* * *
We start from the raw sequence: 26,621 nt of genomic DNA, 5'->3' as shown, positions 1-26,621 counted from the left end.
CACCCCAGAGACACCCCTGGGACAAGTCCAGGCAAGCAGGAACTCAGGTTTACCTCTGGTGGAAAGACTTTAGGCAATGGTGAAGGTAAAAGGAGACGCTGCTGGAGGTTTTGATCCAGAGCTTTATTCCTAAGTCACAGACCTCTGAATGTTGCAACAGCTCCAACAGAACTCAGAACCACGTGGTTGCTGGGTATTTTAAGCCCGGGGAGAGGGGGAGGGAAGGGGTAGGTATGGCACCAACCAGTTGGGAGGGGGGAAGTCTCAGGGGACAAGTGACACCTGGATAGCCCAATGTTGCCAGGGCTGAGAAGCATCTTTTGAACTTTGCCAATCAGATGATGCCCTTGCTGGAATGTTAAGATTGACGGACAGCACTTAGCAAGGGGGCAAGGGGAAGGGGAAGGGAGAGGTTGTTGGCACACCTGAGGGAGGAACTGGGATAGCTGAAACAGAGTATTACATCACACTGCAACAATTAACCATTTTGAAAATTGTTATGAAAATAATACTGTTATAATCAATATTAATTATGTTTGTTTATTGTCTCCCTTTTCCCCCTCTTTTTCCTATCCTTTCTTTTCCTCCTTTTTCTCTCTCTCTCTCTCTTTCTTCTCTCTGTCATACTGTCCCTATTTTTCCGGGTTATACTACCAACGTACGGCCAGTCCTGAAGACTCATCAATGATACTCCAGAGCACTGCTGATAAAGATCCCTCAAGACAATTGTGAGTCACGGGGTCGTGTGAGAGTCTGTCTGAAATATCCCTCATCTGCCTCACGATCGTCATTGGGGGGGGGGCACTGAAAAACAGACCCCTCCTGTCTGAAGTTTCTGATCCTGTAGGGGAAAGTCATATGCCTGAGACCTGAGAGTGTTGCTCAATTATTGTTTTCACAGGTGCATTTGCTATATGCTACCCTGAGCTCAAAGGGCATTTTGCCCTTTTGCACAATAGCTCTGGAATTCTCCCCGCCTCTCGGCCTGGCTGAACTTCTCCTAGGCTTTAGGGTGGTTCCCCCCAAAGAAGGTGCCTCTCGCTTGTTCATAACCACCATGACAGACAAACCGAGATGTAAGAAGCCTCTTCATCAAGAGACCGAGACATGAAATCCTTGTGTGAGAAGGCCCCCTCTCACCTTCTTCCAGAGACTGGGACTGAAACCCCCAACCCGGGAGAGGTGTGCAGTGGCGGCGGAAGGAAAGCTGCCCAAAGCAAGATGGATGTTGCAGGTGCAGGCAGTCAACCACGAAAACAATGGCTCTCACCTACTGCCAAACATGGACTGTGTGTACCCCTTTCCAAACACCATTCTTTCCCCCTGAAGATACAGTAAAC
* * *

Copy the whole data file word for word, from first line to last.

We start from the raw sequence: 26,621 nt of genomic DNA, 5'->3' as shown, positions 1-26,621 counted from the left end.
CACCCCAGAGACACCCCTGGGACAAGTCCAGGCAAGCAGGAACTCAGGTTTACCTCTGGTGGAAAGACTTTAGGCAATGGTGAAGGTAAAAGGAGACGCTGCTGGAGGTTTTGATCCAGAGCTTTATTCCTAAGTCACAGACCTCTGAATGTTGCAACAGCTCCAACAGAACTCAGAACCACGTGGTTGCTGGGTATTTTAAGCCCGGGGAGAGGGGGAGGGAAGGGGTAGGTATGGCACCAACCAGTTGGGAGGGGGGAAGTCTCAGGGGACAAGTGACACCTGGATAGCCCAATGTTGCCAGGGCTGAGAAGCATCTTTTGAACTTTGCCAATCAGATGATGCCCTTGCTGGAATGTTAAGATTGACGGACAGCACTTAGCAAGGGGGCAAGGGGAAGGGGAAGGGAGAGGTTGTTGGCACACCTGAGGGAGGAACTGGGATAGCTGAAACAGAGTATTACATCACACTGCAACAATTAACCATTTTGAAAATTGTTATGAAAATAATACTGTTATAATCAATATTAATTATGTTTGTTTATTGTCTCCCTTTTCCCCCTCTTTTTCCTATCCTTTCTTTTCCTCCTTTTTCTCTCTCTCTCTCTCTTTCTTCTCTCTGTCATACTGTCCCTATTTTTCCGGGTTATACTACCAACGTACGGCCAGTCCTGAAGACTCATCAATGATACTCCAGAGCACTGCTGATAAAGATCCCTCAAGACAATTGTGAGTCACGGGGTCGTGTGAGAGTCTGTCTGAAATATCCCTCATCTGCCTCACGATCGTCATTGGGGGGGGGGCACTGAAAAACAGACCCCTCCTGTCTGAAGTTTCTGATCCTGTAGGGGAAAGTCATATGCCTGAGACCTGAGAGTGTTGCTCAATTATTGTTTTCACAGGTGCATTTGCTATATGCTACCCTGAGCTCAAAGGGCATTTTGCCCTTTTGCACAATAGCTCTGGAATTCTCCCCGCCTCTCGGCCTGGCTGAACTTCTCCTAGGCTTTAGGGTGGTTCCCCCCAAAGAAGGTGCCTCTCGCTTGTTCATAACCACCATGACAGACAAACCGAGATGTAAGAAGCCTCTTCATCAAGAGACCGAGACATGAAATCCTTGTGTGAGAAGGCCCCCTCTCACCTTCTTCCAGAGACTGGGACTGAAACCCCCAACCCGGGAGAGGTGTGCAGTGGCGGCGGAAGGAAAGCTGCCCAAAGCAAGATGGATGTTGCAGGTGCAGGCAGTCAACCACGAAAACAATGGCTCTCACCTACTGCCAAACATGGACTGTGTGTACCCCTTTCCAAACACCATTCTTTCCCCCTGAAGATACAGTAAAC